Some good gags but this one seemed a bit more hastily written and lacking in some of the charm found in other titles featuring these characters.

I don't like that the new cover imposes upon the mind's eye with an artless photograph of a specific girl, especially some idealized air-brushed model. This robs reading of the individuality of exercising one's own creative visualization, something we should be working to preserve and pass on to children in an era saturated with multi-media entertainment
Jul 14, 2016 Natalie rated it liked it
Shelves: children-books
Anastasia is growing up – and she absolutely hate it. In fact, she hates it enough that she thinks she needs to see a shrink to work out her problems, but her parents won’t agree to it. Still Anastasia ends up eventually finding an analyst in the form of a bust of Sigmund Freud. Alongside Anastasia’s problem of growing up is another problem – her science fair project! Maybe in retrospect trying to mate gerbils wasn’t as easy as she’d thought it would be... Anastasia, Ask Your Analyst is so crazy ...more
Dec 08, 2015 Rose rated it liked it  ·  review of another edition
Shelves: ya, re-read
This was never one of my all-time favorites of the series -- despite the fact that, for whatever reason, people talking to plain white busts apparently amuses me deeply. (SEE ALSO: Sherlock's Angus in CBS's "Elementary.") Despite my only-occasional childhood rereads, as an adult I found it to be a fun, neat, beautifully-tied-together-at-the-ending story of science fair projects, bullying, adolescence, and psychology (although, to be fair, I think Anastasia's parents' attitudes on counseling need ...more
Matti Karjalainen
Lois Lowryn Anastasia-sarjan neljännessä osassa päähenkilömme on saavuttanut murrosiän, mikä laittaa tunteet kuohumaan - ja oma roolinsa on myös hyppyrotilla, joita on aluksi kaksi ja sitten aika paljon enemmän.

"Anastasia hermoromahduksen partaalla" ei ole sarjan paras osa, mutta nopea ja viihdyttävä lastenromaani se on silti. Ja kyseessä ei olisi Anastasia, ellei kirjassa olisi mukana fiksuja viittauksia eri puolille länsimaista kulttuuria; vuorossa ovat tällä kertaa vuorossa Henri-Georges Clou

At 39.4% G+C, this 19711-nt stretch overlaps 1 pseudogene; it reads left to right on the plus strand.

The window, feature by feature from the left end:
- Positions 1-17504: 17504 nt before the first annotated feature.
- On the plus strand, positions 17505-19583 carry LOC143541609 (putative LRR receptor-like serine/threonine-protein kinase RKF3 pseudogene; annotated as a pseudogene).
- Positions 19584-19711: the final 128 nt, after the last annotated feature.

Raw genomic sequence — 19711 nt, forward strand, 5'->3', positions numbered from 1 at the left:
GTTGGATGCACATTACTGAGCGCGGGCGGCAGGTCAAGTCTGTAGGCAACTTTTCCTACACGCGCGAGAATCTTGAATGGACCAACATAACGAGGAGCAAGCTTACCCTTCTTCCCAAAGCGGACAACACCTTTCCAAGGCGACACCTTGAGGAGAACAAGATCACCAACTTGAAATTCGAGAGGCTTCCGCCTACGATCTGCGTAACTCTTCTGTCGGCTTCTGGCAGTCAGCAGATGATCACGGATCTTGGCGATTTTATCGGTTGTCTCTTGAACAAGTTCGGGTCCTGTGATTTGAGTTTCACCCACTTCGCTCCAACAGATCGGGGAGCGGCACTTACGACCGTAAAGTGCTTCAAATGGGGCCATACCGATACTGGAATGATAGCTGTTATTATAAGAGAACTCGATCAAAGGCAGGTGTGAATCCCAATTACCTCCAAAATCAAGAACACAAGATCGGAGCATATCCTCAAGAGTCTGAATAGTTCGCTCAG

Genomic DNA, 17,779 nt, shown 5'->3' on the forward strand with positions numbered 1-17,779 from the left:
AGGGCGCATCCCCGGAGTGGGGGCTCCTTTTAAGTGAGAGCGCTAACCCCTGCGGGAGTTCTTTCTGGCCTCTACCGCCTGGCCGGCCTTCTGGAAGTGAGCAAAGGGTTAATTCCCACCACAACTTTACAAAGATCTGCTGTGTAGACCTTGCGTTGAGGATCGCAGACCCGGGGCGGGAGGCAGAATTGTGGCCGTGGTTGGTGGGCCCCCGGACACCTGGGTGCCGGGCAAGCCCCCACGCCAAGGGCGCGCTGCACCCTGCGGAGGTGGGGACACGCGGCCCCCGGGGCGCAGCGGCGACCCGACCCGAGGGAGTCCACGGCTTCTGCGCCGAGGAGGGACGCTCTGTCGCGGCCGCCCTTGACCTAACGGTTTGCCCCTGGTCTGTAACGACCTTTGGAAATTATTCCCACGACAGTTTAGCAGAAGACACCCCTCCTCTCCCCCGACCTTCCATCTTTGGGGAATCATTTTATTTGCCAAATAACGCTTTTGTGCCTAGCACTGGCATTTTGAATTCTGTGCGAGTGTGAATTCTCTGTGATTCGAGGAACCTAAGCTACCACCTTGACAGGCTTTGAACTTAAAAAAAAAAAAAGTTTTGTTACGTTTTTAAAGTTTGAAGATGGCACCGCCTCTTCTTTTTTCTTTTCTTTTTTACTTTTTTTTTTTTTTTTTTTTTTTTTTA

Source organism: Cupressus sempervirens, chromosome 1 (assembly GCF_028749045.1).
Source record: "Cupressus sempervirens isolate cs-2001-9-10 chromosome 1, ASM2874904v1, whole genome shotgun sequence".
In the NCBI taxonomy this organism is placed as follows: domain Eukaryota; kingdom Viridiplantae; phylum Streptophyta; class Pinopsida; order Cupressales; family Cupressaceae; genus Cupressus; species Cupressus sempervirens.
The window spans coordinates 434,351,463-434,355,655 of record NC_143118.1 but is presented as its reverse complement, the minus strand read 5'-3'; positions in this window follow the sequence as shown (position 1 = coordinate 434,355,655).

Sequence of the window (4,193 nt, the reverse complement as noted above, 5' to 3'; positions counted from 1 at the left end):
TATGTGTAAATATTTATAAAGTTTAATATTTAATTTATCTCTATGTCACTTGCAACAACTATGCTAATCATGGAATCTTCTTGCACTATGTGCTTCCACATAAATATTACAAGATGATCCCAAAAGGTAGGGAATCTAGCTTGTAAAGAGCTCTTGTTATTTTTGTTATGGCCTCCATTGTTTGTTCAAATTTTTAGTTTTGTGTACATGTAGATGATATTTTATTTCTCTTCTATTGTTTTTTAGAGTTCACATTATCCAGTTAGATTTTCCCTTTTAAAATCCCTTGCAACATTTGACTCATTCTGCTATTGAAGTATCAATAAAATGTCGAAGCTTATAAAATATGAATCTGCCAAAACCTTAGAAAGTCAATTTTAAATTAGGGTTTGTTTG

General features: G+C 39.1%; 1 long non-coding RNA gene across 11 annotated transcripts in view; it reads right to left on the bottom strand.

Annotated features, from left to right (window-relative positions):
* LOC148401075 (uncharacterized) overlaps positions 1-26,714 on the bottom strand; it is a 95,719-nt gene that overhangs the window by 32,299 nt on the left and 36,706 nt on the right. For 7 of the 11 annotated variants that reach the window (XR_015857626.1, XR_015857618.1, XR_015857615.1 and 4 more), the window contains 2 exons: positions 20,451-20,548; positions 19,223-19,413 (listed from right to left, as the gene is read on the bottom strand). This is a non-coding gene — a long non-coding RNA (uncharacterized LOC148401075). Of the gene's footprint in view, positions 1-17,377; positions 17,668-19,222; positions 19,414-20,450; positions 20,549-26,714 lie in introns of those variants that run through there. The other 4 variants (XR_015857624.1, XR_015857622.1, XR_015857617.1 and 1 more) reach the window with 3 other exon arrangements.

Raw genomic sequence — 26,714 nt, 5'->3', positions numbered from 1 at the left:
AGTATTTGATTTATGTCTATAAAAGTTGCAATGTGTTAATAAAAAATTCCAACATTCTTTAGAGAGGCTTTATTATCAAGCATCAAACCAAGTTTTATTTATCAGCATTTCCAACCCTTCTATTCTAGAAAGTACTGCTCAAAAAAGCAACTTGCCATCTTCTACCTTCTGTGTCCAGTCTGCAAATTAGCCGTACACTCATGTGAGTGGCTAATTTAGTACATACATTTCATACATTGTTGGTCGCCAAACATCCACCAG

Mar 31, 2009 Jin added it
Shelves: quarter-3
The book Anastasia, Ask your Analyst (Anastasia) by Lois Lowry was about Anastasia wanted her parents and her brother to be normal. She thinks she is the only normal one in her family and hse was embrassed by her family. so she needed to see an analyst. Thne she was so into Sigmund Freud and her family was not happy about it.

 This book makes me laugh because of the way that Anastasia is describing her brother. Reading this book reminded me how funny my brother can be sometimes. But I disagree wi
Oct 08, 2009 Megan rated it liked it  ·  review of another edition
Anastasia is now 13 and needs psychological help from the man himself, Sigmund Freud. Sadly he is dead, so a plaster bust of him and a collections of his writings will have to suffice. Except it doesn't really help as being 13 can't really be cured.
How does a book like this get greenlit? I love it so much and it gives me so much hope for some strange reason.
Granted no one really reads these anymore, but at one time Anastasia was an ALA Notable book. But it was the 70's and opinions about what m
Growing up, these were my favorite books. Anastasia was my hero, even though my friends would make fun of me because the drawing on the cover looked more like an ape than a girl. But this was the first Anastasia adventure I read, and I must say that to this day I have only the fondest memories of reading this book. Anastasia seemed to mature and cool, from having her bedroom in a tower to having a bust of a psychologist in her room that she told all her problems to. It only occurs to me now that ...more
Jan 26, 2017 Donna rated it really liked it  ·  review of another edition
Shelves: kids-books
The fourth book in this series finds Anastasia at that age of being embarrassed by her family members so naturally (to her) she buys a Freud bust so she can have an analyst.

Good thing: I love the character of Anastasia and the general gentleness of these books. They make me smile a lot as I read them.

Bad thing: Anastasia's care for her gerbils made me wince but the book was written decades ago.

An extremely enjoyable series that (so far) has provided a very believable girl growing up. I'd have be
Jun 30, 2010 Michelle rated it really liked it  ·  review of another edition
Once again, the Anastasia cover features our girl wearing great shoes, hiking boots this time.

Anastasia is growing up, already in Stage One of Adolescence, dealing with "weird" parents and needing a psychiatrist. Instead she ends up with a bust of Freud (had to glue on the broken nose) and breeding gerbils. The ending of this book is cute and perfect and makes me love the Krupnik family even more.
Apr 16, 2008 george rated it liked it
Anastasia is back, this time with psychiatric problems. She is completely and utterly embarassed by her family. She has a big problem with gerbils. Her brother, Sam, is being beat up at school. And her hormones are running wild--and her parents refuse to let her see a psychiatrist!!!